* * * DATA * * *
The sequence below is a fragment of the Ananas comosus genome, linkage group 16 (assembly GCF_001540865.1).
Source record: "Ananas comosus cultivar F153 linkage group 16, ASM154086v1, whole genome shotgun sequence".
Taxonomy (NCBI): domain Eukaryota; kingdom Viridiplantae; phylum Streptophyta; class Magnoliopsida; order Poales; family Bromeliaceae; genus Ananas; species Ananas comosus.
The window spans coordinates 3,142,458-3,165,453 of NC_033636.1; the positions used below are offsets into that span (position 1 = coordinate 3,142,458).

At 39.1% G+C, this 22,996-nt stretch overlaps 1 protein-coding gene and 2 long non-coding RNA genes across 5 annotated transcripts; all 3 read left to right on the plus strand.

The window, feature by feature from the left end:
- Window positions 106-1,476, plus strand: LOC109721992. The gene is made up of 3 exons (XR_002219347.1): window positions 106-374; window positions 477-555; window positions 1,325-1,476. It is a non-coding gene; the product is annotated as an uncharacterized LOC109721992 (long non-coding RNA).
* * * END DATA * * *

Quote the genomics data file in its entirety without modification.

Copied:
The sequence below is a fragment of the Ananas comosus genome, linkage group 16 (assembly GCF_001540865.1).
Source record: "Ananas comosus cultivar F153 linkage group 16, ASM154086v1, whole genome shotgun sequence".
Taxonomy (NCBI): domain Eukaryota; kingdom Viridiplantae; phylum Streptophyta; class Magnoliopsida; order Poales; family Bromeliaceae; genus Ananas; species Ananas comosus.
The window spans coordinates 3,142,458-3,165,453 of NC_033636.1; the positions used below are offsets into that span (position 1 = coordinate 3,142,458).

At 39.1% G+C, this 22,996-nt stretch overlaps 1 protein-coding gene and 2 long non-coding RNA genes across 5 annotated transcripts; all 3 read left to right on the plus strand.

The window, feature by feature from the left end:
- Window positions 106-1,476, plus strand: LOC109721992. The gene is made up of 3 exons (XR_002219347.1): window positions 106-374; window positions 477-555; window positions 1,325-1,476. It is a non-coding gene; the product is annotated as an uncharacterized LOC109721992 (long non-coding RNA).